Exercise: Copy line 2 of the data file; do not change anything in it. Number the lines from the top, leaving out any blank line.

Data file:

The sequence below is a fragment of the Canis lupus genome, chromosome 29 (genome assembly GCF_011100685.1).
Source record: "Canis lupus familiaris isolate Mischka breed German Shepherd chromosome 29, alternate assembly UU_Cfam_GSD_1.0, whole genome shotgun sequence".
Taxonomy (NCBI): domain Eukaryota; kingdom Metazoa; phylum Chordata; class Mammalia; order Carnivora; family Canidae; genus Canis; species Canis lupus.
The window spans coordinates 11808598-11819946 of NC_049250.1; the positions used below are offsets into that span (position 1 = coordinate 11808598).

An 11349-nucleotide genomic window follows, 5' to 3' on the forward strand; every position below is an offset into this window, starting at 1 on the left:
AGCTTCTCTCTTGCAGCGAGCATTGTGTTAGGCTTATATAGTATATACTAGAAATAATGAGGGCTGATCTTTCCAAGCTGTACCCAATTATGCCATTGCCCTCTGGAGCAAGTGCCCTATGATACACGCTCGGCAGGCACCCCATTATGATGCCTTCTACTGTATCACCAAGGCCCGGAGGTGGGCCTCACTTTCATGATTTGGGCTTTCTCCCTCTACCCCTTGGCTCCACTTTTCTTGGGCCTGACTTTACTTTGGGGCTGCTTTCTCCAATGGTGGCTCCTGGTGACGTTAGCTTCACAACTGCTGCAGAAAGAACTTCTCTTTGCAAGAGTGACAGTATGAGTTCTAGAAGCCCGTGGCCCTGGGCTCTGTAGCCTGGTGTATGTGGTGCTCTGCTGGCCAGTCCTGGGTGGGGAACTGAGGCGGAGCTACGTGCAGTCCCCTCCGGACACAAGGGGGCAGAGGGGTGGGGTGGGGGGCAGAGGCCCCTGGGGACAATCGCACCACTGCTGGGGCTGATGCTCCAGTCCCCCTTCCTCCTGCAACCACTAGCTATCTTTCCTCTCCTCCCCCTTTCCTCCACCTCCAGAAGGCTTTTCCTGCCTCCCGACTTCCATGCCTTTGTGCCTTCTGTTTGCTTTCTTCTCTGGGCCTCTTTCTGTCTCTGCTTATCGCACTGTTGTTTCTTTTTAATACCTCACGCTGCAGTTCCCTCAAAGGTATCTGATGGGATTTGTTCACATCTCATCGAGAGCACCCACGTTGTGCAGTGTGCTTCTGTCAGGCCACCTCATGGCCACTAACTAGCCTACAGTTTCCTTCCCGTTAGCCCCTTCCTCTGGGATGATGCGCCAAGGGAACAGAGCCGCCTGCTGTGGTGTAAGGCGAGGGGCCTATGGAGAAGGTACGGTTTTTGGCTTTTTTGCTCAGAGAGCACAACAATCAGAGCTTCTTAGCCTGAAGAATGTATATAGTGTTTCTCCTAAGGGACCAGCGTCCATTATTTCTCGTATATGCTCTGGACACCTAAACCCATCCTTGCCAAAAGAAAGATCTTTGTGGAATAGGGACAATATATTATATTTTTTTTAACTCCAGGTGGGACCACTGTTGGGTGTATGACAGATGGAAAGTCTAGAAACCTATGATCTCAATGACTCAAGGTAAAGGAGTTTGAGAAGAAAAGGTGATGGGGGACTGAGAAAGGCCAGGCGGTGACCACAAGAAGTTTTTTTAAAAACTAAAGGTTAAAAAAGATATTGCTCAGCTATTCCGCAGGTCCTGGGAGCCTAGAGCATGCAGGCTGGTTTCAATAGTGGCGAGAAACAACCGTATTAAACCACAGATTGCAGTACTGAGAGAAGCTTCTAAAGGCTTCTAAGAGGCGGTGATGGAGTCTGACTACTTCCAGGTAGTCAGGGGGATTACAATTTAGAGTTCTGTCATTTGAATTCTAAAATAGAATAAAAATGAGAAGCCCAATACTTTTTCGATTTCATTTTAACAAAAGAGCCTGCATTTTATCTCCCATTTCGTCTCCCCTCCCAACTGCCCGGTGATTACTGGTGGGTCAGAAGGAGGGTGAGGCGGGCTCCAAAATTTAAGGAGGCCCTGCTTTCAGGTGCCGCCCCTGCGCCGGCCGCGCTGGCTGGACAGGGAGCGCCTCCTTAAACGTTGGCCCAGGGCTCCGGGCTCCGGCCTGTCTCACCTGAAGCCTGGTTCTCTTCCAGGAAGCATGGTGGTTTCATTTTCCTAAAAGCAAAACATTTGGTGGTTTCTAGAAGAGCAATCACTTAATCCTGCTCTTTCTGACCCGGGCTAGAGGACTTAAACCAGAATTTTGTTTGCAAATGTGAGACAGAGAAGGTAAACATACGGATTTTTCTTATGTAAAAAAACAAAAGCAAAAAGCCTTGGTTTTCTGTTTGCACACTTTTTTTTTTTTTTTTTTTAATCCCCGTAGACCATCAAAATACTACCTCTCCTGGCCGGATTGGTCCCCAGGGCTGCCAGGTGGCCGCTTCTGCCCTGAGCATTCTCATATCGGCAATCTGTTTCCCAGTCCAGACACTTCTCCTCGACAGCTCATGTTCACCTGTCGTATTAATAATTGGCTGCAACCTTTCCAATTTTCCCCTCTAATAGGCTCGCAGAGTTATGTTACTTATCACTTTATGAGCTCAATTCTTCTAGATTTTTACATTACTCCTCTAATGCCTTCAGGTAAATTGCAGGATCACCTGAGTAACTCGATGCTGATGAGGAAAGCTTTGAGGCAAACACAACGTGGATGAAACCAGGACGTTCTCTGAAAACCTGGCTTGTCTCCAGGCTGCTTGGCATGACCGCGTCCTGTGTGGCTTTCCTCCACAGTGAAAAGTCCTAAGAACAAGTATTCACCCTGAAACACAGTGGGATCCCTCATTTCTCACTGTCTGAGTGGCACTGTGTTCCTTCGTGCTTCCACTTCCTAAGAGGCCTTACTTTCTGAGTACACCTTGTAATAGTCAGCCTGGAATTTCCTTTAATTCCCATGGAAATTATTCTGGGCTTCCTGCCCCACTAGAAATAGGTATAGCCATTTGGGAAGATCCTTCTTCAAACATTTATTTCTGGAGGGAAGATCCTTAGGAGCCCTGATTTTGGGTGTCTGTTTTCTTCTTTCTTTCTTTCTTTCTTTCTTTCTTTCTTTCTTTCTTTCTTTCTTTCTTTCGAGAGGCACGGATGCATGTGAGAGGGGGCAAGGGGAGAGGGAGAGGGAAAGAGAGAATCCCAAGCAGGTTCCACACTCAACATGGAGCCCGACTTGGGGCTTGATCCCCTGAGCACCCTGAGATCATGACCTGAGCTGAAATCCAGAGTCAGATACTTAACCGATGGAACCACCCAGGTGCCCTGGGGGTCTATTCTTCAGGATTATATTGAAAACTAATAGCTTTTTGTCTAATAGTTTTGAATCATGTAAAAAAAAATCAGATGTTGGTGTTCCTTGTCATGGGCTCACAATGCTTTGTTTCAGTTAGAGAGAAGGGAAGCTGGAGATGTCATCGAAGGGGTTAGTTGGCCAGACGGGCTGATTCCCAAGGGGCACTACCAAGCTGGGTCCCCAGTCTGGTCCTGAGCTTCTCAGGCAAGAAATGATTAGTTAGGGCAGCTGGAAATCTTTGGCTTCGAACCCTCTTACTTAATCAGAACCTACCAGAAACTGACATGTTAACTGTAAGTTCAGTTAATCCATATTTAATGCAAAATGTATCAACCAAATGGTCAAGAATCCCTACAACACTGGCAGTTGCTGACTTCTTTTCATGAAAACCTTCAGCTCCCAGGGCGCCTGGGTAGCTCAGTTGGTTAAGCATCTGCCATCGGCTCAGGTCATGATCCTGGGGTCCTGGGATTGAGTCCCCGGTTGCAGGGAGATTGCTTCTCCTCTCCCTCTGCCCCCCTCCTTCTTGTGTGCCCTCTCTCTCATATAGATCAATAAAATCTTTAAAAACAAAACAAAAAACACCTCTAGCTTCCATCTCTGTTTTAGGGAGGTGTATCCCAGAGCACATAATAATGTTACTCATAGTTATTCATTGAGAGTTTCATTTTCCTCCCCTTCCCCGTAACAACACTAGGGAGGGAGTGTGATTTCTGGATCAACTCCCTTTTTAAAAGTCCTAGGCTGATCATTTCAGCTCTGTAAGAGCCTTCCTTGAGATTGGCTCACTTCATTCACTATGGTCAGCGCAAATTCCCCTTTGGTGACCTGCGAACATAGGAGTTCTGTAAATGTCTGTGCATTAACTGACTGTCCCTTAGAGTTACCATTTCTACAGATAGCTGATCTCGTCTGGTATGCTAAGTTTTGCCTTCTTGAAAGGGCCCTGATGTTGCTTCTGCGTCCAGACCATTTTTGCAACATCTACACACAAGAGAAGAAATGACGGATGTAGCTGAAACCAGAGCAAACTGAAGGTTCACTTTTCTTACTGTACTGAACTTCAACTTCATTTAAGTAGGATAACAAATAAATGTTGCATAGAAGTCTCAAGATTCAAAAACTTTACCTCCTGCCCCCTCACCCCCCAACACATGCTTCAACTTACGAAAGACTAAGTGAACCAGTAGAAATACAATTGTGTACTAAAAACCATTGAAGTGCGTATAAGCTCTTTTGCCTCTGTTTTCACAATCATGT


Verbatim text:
Source record: "Canis lupus familiaris isolate Mischka breed German Shepherd chromosome 29, alternate assembly UU_Cfam_GSD_1.0, whole genome shotgun sequence".